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One defense to an accusation of driving drunk is the defense of not being the driver. However, Illinois has an extremely broad definition of "driving" for the purposes of a DUI charge. It includes actual operation of a vehicle or a showing that a person was in actual physical control of a vehicle, even though the vehicle was not moving. Actual driving or even an attempt to drive is not required. People v. Brown, 175 Ill.App.3d 676, 530 N.E.2d 74, 125 IllDec. 156 (2d Dist. 1988).
If a person is behind the wheel with the keys, he or she will be deemed to be driving, even if the engine is not running or the person is asleep. People v. Heimann, 142 IllAPp.3d 197, 491 N.E.2d 972, 96 I..Dec.593 (3d Dist. 1986). There is even a case where an Illinois court held that a person in the Or if a person has the engine running to keep warm on a cold winter night, while he "sleeps it off", he may be deemed to be driving, even if he is not in the driver's seat. Naperville v. Watson, 175 I..2d 399, 176 Ill.App.3d 293, 530 N.E.2d 672, 125 Ill.Dec. 514 (3d Dist 1988). Therefore police often charge people with DUI without ever actually having seen the defendant "drive" in the conventional sense.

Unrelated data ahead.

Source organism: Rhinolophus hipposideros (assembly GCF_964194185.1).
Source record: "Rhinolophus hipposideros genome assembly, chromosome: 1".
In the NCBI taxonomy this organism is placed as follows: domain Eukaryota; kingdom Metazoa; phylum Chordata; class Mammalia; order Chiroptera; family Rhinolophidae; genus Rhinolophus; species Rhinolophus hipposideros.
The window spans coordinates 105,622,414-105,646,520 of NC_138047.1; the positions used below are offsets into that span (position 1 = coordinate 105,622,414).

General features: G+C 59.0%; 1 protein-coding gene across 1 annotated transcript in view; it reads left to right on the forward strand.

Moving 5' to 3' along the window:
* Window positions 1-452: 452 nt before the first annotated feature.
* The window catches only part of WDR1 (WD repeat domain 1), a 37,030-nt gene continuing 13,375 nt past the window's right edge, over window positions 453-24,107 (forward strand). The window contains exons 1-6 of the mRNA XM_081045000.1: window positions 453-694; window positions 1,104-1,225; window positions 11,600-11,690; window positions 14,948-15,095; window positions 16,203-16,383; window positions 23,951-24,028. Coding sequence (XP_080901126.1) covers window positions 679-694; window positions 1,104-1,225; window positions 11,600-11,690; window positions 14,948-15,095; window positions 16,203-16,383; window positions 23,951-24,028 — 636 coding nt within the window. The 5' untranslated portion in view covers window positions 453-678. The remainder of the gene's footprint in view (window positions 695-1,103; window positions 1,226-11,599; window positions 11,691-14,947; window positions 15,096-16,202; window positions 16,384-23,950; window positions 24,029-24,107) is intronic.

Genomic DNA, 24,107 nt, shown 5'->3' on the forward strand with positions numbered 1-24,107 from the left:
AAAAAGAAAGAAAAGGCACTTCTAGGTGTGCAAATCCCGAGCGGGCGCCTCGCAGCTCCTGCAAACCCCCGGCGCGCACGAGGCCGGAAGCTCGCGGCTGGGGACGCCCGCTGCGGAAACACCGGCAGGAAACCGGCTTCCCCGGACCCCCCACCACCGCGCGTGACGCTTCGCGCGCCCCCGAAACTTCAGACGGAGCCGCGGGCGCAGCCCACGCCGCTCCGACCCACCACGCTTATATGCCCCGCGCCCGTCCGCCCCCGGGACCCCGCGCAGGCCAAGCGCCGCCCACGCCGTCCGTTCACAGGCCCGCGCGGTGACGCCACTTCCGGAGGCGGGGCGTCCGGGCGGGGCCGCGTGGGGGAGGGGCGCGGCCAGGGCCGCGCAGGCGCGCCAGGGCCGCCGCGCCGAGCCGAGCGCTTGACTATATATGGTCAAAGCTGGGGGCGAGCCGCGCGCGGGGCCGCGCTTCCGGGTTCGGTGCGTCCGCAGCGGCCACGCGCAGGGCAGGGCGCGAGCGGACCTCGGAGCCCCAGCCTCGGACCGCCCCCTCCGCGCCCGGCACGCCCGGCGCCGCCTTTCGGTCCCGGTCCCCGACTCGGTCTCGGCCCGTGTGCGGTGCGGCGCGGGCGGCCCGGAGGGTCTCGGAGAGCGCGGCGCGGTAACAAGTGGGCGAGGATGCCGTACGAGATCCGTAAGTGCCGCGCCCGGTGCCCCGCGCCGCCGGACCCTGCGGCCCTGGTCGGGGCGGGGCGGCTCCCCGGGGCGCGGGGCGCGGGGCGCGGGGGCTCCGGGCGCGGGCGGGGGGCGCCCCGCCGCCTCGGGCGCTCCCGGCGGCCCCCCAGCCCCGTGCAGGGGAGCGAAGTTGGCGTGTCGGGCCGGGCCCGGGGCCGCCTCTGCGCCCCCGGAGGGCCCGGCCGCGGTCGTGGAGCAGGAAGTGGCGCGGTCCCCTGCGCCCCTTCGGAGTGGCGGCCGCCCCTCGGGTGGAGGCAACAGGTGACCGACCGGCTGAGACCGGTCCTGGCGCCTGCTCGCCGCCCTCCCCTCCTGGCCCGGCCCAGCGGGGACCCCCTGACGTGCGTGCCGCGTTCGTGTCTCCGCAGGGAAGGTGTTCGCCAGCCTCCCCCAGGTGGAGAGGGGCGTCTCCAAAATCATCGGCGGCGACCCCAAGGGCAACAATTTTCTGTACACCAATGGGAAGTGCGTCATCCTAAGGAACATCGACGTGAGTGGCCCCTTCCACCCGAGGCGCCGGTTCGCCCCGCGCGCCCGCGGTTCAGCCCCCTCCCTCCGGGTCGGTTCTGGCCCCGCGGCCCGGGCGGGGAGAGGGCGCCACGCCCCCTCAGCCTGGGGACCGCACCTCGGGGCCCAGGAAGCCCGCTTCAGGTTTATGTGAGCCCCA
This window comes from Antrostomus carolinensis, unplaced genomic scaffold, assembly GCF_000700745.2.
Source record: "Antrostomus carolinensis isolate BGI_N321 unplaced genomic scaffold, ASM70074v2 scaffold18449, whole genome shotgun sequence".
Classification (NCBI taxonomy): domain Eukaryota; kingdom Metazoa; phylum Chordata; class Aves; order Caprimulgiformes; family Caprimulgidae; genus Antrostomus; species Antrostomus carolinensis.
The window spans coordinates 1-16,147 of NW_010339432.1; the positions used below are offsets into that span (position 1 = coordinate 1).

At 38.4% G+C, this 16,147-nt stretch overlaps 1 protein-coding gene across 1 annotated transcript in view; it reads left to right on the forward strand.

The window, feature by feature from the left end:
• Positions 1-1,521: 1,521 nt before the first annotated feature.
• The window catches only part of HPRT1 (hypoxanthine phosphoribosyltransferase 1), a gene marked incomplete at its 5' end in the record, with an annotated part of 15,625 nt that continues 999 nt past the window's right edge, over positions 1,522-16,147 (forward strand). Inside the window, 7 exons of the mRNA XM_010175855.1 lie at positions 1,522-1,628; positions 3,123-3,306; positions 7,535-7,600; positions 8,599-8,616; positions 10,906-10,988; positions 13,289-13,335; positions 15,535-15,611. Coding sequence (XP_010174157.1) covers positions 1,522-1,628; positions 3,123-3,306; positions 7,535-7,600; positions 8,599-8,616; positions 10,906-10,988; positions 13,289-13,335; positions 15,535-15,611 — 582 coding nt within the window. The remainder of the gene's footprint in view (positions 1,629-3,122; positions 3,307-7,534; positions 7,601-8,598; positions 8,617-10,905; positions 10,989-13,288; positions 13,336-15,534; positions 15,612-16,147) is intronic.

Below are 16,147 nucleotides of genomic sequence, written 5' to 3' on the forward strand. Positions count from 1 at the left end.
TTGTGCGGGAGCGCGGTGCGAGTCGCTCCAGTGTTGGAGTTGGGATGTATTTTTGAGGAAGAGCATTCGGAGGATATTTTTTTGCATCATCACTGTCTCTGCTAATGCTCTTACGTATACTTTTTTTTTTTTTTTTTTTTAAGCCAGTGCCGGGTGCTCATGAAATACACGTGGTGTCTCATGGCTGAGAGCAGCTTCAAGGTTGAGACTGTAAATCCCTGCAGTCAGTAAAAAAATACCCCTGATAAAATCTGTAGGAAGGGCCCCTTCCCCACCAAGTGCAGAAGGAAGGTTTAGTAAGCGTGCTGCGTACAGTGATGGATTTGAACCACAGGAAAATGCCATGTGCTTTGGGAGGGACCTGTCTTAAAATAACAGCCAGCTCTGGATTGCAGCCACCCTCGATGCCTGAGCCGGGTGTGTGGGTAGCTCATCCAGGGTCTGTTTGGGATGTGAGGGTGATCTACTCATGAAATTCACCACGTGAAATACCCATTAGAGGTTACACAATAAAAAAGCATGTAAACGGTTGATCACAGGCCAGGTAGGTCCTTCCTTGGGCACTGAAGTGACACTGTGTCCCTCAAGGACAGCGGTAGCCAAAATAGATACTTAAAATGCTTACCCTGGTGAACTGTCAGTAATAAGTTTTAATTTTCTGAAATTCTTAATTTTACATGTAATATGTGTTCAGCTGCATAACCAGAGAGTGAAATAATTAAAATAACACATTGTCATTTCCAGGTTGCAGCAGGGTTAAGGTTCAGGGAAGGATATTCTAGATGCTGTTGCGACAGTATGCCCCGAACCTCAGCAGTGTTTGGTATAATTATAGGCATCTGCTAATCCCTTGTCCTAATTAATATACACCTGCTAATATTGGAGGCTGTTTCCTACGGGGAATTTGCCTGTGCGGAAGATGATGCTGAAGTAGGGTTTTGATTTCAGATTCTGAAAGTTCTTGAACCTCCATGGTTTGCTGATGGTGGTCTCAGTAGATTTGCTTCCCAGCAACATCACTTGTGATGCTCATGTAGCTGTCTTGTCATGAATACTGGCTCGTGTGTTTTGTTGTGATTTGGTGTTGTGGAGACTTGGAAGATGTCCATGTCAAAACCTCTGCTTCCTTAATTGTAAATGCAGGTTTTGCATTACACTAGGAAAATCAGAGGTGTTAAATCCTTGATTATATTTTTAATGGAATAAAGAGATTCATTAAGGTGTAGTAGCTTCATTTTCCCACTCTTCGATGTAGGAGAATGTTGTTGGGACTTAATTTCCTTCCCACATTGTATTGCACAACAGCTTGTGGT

We have successfully used this defense to get DUI charges dismissed for an Illinois case involving an out-of-state defendant.